In the months since winning the speakership, Jones has set about putting her stamp on the House. The first piece of art she brought into the speaker’s corner office was a portrait of abolitionist Frederick Douglass, born in slavery on the Eastern Shore, on loan from the state archives.
In her first public move, Jones spoke out against a State House plaque that commemorates the 100th anniversary of the Civil War, honoring Marylanders who fought on both sides of the war. The State House Trust voted to remove the Confederate flags from the plaque but keep the text of the plaque.
Jones adjusted the leadership structure in the House, selecting Del. Sheree Sample-Hughes, a black woman who is the only Democratic delegate from the Eastern Shore, to succeed her as the speaker pro tem. And she set aside one deputy majority leader position for the freshmen delegates to select for themselves. They picked Del. Wanika Fisher, a Prince George’s County Democrat.
Jones also has been traveling the state, meeting with delegates and touring their districts. Jones said her goal was to develop a more statewide perspective on Maryland’s challenges. She estimates she’s visited about 80% of the state. Jones expects to draw on that experience in her first session.
“If someone is saying, ‘I’ve got this particular problem in my district,’ I’ve been there. I’m familiar with what they’re talking about. So, I think that just helps,” she said.
Ferguson, 36, maneuvered past rivals during a behind-the-scenes campaign to succeed Miller, once it became clear that the president planned to step down as president. Miller announced his intention to relinquish his gavel and Ferguson was announced as his successor after a brief and collegial closed-door meeting Oct. 24 of Democratic senators.
A former teacher who holds a master’s degree in teaching, as well as a law degree, Ferguson earned a reputation in the Senate as being smart on the budget and education issues, while also being unafraid to criticize Republican Gov. Larry Hogan.
Ferguson was raised in Montgomery County and now lives in southeast Baltimore.
He’s had less time than Jones to prepare for his role, and won’t officially take over until Jan. 8, when he’s expected to be elected unanimously as Senate president.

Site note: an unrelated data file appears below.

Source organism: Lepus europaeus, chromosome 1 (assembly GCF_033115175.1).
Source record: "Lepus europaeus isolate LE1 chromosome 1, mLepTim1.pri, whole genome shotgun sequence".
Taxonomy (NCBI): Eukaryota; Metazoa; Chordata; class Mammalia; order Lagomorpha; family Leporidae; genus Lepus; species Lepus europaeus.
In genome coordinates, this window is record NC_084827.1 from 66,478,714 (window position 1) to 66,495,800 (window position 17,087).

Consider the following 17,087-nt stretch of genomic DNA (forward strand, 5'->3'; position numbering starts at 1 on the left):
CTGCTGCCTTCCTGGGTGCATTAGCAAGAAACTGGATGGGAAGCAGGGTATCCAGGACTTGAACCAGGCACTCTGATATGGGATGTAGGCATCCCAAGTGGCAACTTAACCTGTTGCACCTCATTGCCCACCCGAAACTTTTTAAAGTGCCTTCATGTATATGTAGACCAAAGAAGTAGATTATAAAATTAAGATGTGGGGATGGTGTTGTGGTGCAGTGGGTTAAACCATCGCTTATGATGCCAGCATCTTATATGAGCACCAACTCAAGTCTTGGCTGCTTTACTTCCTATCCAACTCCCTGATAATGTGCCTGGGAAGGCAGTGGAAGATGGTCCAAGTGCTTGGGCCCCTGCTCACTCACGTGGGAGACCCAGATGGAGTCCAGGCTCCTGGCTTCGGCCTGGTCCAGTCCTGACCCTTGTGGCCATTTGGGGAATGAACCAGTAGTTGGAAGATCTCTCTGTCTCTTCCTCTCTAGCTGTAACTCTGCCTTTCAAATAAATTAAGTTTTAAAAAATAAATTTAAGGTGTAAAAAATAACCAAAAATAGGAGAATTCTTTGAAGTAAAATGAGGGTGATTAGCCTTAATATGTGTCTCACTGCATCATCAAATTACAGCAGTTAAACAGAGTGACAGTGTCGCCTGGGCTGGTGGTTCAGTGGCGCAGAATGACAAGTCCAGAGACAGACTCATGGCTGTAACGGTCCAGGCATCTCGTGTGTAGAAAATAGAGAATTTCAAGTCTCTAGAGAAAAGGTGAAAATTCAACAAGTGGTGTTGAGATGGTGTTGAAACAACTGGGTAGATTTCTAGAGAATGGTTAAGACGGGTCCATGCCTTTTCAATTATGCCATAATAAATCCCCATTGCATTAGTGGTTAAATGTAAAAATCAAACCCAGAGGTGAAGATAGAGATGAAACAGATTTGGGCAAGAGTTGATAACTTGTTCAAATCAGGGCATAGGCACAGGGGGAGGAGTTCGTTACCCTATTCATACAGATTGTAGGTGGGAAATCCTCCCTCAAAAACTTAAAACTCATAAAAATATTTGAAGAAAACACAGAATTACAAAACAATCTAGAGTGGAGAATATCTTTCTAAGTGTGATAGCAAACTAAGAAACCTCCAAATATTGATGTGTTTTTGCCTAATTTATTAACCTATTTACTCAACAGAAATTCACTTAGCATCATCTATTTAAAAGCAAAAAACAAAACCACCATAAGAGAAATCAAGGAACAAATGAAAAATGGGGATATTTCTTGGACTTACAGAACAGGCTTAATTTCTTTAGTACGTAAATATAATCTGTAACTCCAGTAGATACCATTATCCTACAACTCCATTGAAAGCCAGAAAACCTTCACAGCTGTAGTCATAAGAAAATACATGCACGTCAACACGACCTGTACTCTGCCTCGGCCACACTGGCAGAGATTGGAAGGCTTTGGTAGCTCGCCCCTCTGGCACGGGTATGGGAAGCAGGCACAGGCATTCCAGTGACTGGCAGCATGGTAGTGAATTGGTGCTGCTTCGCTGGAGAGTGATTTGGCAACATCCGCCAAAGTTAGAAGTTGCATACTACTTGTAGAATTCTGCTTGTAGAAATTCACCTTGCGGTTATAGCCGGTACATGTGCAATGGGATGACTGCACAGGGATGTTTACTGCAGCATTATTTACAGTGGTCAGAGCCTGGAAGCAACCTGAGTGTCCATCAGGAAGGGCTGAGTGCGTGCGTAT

In the months since his nomination, Ferguson has walked a line between preparing to be the Senate president while not overshadowing the current Senate president. He’s often deflected questions by saying: “There’s only one Senate president at a time.”
Still, Ferguson has taken some steps to prepare to take over. Like Jones, he embarked on trips around the state to meet with senators and learn about their issues. Some Republican senators touted those visits on their social media accounts. In meeting with Republicans, Ferguson was struck by how similar the challenges are.
“We get really focused on the differences between us, but all of us care deeply about the ability to serve the public,” Ferguson said. “I think even in the hardest times, the vast majority of what we do is together and is bipartisan and is thoughtful.”
And Ferguson shuffled Senate leadership, naming new chairs for two of the Senate’s four main committees. The Senate’s leadership team is now slightly younger and a bit more progressive than Miller’s team.
Ferguson has the added challenge of presiding over the Senate with his predecessor right there, watching his every move. Ferguson said he’s OK with that.
“I feel very grateful to be able to have him in the chamber to help guide and mentor and provide insights,” he said.
Ferguson has turned to Miller as a sounding board in the weeks since he was nominated to be president.
“Certainly, still we disagree on things,” Ferguson said. “But that’s the beauty of this work: You learn from others and then do the best you can.”